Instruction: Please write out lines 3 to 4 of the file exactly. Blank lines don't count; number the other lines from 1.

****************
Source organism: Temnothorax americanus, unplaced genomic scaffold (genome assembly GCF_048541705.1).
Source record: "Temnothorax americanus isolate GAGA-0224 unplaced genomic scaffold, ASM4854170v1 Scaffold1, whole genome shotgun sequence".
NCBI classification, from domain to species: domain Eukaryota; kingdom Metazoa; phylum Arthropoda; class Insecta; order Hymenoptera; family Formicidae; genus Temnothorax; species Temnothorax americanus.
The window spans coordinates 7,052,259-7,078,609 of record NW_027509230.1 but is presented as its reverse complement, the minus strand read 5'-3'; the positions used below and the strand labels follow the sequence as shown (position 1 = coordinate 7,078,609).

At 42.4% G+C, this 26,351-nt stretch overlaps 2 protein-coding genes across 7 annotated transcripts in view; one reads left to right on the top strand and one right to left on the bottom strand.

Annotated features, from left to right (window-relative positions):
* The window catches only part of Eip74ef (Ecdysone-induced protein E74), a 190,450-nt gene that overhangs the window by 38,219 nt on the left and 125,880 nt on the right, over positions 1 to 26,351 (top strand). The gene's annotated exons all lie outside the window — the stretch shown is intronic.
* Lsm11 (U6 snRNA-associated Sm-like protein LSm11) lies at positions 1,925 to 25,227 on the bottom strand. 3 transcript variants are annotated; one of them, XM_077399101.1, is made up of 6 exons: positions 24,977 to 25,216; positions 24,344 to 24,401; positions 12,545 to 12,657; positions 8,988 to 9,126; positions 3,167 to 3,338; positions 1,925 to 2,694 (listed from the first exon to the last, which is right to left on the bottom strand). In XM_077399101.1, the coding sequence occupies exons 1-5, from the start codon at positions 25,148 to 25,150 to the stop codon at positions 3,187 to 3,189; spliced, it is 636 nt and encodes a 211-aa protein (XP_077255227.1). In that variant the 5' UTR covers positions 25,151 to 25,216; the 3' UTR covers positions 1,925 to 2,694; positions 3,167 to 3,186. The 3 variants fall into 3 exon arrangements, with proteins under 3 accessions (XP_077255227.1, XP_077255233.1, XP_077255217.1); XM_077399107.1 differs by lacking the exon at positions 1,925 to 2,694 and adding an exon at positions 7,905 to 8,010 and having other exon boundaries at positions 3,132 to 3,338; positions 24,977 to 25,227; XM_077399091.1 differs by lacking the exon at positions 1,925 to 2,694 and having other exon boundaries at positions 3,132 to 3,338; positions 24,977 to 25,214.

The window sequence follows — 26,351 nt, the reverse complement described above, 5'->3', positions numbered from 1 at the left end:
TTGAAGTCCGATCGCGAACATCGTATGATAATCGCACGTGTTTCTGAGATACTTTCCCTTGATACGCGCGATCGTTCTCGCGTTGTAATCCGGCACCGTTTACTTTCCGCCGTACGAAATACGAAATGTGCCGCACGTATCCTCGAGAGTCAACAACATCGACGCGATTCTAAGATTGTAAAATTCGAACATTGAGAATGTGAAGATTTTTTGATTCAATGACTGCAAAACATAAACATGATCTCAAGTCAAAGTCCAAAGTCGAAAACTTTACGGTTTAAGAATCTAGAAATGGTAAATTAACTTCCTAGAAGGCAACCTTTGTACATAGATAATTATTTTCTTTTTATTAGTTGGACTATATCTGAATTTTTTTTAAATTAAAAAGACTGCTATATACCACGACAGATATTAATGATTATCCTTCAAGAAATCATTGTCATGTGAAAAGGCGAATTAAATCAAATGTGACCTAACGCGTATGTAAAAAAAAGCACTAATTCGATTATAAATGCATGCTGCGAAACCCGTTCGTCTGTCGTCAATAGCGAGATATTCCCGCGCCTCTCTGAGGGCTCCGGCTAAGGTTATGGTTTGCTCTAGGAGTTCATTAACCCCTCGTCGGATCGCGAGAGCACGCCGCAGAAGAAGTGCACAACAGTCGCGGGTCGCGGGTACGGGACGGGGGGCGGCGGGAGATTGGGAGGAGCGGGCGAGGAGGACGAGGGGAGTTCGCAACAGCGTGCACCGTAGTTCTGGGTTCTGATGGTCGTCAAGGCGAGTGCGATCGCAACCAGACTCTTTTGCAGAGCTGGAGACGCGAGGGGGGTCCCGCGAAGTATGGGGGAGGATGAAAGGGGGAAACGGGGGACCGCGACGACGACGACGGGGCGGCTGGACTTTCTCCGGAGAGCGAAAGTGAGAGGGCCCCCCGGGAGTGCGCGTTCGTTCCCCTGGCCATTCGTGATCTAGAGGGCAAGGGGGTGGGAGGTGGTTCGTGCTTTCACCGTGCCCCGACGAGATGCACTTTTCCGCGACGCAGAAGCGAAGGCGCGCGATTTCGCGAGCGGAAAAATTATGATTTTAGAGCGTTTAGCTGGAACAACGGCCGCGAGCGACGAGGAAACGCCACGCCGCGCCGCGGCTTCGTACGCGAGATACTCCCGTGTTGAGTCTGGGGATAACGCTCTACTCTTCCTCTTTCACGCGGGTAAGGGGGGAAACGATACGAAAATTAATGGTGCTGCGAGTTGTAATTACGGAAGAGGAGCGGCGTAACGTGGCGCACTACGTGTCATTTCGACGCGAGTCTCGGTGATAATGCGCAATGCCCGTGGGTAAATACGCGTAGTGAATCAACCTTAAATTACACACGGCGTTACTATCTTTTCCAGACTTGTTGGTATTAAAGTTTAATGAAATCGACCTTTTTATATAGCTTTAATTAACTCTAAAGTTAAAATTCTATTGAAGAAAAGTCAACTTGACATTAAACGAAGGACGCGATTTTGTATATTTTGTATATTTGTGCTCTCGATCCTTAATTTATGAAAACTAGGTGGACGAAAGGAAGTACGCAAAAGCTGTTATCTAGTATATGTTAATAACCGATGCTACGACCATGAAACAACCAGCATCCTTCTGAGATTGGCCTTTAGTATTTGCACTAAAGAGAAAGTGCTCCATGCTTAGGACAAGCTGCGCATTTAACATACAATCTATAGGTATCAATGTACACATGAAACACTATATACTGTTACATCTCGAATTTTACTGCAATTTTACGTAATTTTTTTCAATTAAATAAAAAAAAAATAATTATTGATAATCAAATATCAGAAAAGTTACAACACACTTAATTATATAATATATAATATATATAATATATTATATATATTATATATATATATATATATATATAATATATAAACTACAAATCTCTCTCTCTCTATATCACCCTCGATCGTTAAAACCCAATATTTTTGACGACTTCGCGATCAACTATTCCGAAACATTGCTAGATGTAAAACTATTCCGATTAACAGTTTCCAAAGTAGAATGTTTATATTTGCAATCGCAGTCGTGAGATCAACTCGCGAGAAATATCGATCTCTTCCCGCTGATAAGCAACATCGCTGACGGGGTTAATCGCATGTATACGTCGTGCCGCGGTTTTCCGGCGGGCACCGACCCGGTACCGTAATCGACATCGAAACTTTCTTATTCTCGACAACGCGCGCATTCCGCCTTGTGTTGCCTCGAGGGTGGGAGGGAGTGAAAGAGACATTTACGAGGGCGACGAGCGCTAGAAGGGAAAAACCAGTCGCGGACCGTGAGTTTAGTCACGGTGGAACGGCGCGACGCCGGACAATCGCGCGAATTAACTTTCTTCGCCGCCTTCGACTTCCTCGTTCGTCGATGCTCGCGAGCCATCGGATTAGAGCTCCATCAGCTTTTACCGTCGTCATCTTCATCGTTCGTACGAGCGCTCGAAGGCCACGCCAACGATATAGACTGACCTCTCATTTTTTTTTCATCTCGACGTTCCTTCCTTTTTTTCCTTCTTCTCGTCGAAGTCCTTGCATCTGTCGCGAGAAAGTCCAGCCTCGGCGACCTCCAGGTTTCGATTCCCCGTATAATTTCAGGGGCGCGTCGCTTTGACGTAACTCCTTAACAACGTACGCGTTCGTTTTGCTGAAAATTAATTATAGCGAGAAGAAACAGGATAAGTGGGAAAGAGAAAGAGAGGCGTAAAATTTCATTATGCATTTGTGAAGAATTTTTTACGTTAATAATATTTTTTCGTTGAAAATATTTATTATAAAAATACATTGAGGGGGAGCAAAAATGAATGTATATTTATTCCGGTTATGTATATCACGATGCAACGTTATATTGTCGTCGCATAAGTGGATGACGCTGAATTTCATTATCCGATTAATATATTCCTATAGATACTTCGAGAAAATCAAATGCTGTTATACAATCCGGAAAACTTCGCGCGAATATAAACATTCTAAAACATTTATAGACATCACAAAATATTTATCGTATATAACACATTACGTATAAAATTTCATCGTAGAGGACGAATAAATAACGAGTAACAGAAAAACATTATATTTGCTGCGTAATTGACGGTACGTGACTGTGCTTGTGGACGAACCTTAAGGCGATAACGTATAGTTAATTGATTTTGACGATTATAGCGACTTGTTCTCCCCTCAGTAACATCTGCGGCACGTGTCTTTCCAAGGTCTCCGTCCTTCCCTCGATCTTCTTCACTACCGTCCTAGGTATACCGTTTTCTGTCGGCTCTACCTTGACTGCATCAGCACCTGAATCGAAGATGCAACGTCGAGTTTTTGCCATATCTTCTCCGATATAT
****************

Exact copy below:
NCBI classification, from domain to species: domain Eukaryota; kingdom Metazoa; phylum Arthropoda; class Insecta; order Hymenoptera; family Formicidae; genus Temnothorax; species Temnothorax americanus.
The window spans coordinates 7,052,259-7,078,609 of record NW_027509230.1 but is presented as its reverse complement, the minus strand read 5'-3'; the positions used below and the strand labels follow the sequence as shown (position 1 = coordinate 7,078,609).